Teamsters Begin Voting On New Boss Union Election Pits Hoffa Son Against Incumbent President
The name conjures up images of corruption and intimidation.
But Jimmy Hoffa Jr., son of the notorious labor leader who mysteriously disappeared, may be the man of choice for the 3,500 Inland Northwest Teamsters who begin casting their ballots today for union president.
Hoffa, a Detroit attorney, and running mate Jon Rabine of the Seattle Teamsters, are campaigning against Teamsters President Ron Carey. Carey is a reformminded New York UPS driver who scored an upset victory in 1991 during the first open vote held by the Teamsters in 88 years.
The winner will lead the 1.4 million-member International Brotherhood of Teamsters during the next five years.
“The legacy of the Teamsters will be decided by this election,” said Denny Young, business representative for Teamsters Local 582 in Spokane.
Local 582, with about 1,500 members, represents grocery warehouse workers, delivery drivers, clerical and janitorial help at such companies as URM Stores Inc., Darigold and Snyder’s Bakery.
Teamsters Local 690, with about 2,000 members, represents UPS workers, and drivers at several freight lines.
Young and many other Teamsters officers in Spokane and Coeur d’Alene said they favor Hoffa. They plan to use vacation time to campaign for Hoffa during the four-week period that members are allowed to return their mail ballots. Ballots are due no later than Dec. 10.
Just as the last election, this one is being overseen by a court-appointed election officer to combat corruption. The Teamsters agreed to general elections in 1989 to resolve a sweeping government investigation.
Dick Solberg, secretary treasurer of Local 582, said he’s campaigning for Hoffa because Carey nearly exhausted the Teamsters strike fund and has tried to bypass local union officers to deal directly with the rankand-file.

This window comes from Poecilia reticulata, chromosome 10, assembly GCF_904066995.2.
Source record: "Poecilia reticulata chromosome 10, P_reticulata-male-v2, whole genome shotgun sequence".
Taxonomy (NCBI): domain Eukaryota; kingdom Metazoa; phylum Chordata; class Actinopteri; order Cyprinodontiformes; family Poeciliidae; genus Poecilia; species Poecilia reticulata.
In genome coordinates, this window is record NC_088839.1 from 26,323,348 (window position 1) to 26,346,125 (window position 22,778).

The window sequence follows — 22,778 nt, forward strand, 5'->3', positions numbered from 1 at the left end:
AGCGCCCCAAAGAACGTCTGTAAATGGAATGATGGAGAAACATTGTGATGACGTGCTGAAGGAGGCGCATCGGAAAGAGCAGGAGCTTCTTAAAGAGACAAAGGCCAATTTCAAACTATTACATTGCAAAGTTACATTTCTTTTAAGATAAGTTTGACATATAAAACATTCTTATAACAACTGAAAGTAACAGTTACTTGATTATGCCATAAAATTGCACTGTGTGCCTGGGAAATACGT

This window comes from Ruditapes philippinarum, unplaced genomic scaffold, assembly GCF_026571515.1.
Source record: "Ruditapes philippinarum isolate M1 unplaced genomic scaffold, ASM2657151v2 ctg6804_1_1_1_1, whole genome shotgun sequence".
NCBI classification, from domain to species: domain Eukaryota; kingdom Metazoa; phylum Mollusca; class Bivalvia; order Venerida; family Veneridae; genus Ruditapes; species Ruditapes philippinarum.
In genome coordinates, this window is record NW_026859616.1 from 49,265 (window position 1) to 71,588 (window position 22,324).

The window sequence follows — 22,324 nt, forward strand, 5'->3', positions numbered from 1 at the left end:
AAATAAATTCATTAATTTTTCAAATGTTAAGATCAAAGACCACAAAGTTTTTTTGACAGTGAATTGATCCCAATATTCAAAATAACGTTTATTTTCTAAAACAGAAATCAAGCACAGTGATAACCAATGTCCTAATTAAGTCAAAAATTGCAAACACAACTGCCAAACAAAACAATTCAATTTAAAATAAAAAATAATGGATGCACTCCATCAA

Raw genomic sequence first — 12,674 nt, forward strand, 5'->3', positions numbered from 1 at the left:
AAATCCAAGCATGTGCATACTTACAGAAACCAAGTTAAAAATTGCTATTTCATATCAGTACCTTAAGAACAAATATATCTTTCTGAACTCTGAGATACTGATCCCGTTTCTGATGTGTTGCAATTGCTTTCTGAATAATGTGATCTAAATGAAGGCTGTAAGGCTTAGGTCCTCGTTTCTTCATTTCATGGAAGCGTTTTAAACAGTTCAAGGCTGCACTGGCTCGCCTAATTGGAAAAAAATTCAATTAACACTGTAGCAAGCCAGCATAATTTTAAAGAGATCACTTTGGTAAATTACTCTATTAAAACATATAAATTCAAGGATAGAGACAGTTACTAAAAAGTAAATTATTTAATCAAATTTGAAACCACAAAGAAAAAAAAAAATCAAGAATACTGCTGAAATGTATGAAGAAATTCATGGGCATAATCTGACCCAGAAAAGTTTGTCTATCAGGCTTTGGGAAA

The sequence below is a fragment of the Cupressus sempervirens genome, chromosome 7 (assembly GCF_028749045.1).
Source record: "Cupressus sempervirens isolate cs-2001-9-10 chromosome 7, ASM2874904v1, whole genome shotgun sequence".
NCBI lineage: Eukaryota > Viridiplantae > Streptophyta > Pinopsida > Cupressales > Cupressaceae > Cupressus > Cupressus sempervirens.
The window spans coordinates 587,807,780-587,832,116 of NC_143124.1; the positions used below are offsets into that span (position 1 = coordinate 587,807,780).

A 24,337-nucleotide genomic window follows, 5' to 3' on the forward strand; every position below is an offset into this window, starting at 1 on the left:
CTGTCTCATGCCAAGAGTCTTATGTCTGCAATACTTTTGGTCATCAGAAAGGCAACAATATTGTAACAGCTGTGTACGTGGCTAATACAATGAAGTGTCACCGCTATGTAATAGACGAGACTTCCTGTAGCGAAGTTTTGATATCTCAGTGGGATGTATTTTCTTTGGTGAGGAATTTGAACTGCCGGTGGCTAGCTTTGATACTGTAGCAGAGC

“Why don’t we just burn the money?” said Solberg as he describes Carey’s inefficient practice of sending two-page brochures to Local 582 by overnight UPS express service at a cost of about $10 apiece.
Solberg also fears that Carey may put union pension money at risk by consolidating the $15 billion western U.S. pension fund with other U.S. funds that are not solvent.
“The president should be a good steward of our funds,” Solberg said, “and he shouldn’t spend more than he’s taking in.”
But many Teamsters worry that Hoffa will ruthlessly run the union like his father did. The elder Hoffa, who disappeared in 1975, was sentenced to prison in 1967 for mail fraud and jury tampering. The FBI has presumed that Hoffa was murdered by mobsters.
The Carey campaign says the younger Hoffa “has his own ties to mob-linked corrupt union officials” and wants to stop reforms that Carey has begun.
Carey says that during his term he has seized 65 corrupt unions, ended a pension plan that benefitted only top bosses and cut his own salary to $75,000 per year. U.S. News & World Report last week wrote that Carey cut his salary to $150,000.